Ampthill is twinned with Nissan-lez-Enserune, France.

Westminster Pond, a great place for fishing and jogging, located on the outskirts of Ampthill, has been rumoured to be cursed and/or haunted by a variety of paranormal activity. Villagers report seeing faint white lights ‘wandering’ around the wood then mysteriously disappearing into thin air. Stories and tales say of the place to be built around a historic ‘prison’ used to give local criminals a place to stay/sleep before being taken off to London for their prosecution. It was also said to be used as a ‘camp’ for victims of the plague, where which many suffered and died. Though there have been rumours of murders, burials, rituals/sacrifices and of course the village tales of the prisons, plagued camps and paranormal activities, nothing yet has been proven.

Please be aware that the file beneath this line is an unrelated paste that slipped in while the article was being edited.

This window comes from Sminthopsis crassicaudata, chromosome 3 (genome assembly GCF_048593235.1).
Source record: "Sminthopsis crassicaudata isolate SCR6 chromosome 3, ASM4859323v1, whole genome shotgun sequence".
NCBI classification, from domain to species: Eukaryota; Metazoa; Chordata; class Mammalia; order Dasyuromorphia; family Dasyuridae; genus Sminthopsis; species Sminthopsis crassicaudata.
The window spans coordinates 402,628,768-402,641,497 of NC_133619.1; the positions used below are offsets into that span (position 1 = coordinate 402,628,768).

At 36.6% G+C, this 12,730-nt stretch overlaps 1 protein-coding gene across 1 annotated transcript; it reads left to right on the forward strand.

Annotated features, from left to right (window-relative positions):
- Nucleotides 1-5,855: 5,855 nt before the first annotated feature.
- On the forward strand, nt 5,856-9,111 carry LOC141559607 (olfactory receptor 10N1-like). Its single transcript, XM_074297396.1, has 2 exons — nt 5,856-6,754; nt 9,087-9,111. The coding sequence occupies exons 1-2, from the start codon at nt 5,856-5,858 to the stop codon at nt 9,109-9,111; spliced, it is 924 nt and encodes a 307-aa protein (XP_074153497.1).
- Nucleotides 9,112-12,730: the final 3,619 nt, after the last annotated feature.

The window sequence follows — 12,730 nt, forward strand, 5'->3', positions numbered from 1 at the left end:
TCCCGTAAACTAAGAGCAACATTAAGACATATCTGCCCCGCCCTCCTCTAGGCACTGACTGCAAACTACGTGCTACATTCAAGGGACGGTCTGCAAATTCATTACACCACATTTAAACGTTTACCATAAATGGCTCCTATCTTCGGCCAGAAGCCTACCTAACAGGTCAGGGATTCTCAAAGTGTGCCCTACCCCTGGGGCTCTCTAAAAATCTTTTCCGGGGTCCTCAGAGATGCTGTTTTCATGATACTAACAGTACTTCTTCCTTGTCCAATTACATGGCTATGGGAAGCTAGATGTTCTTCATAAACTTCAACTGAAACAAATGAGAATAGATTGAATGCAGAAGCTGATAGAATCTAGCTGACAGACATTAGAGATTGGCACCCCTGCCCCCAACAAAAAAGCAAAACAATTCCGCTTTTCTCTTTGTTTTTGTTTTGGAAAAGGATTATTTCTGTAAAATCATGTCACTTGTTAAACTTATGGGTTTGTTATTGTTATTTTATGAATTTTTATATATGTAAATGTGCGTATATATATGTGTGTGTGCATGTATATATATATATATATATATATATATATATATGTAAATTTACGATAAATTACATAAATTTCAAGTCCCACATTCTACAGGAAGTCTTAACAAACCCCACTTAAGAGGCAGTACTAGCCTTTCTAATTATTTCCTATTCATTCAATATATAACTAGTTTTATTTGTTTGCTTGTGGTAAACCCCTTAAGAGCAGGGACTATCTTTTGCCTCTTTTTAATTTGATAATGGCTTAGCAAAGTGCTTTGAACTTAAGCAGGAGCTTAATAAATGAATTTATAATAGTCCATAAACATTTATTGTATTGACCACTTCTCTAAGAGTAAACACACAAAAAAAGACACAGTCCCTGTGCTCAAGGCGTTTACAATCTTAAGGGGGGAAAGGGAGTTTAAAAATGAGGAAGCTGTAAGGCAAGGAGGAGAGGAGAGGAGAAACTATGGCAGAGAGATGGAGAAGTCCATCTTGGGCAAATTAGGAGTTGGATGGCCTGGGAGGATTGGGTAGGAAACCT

Recent years have witnessed substantial development in Ampthill and the surrounding area. The Bedford Street area was substantially redeveloped in 2006/2007, with the demolition of a Shell petrol station, shopping arcade and small Budgens supermarket, to make way for a new Waitrose supermarket, an improved town car park and a development of shops and apartments known as Oxlet House. The supermarket opened on 29 September 2006, with Oxlet house being completed in late 2007.

The surrounding area will see two major new developments over the next couple of years. Firstly, NIRAH – the National Institute for Research into Aquatic Habitats – will be constructed in one of the old brick pits at nearby Stewartby, just North of Ampthill. The Stewartby brickworks ceased production in February 2008, putting an end to sulphurous smells which affected Marston Vale, and occasionally reached Ampthill and as far as Greenfield. Secondly, a new Center Parcs site will be constructed at Warren Wood to the West of Ampthill and should be completed by 2013.

The Bedfordshire Railway & Transport Association is campaigning for the reopening of Ampthill railway station which closed in 1959.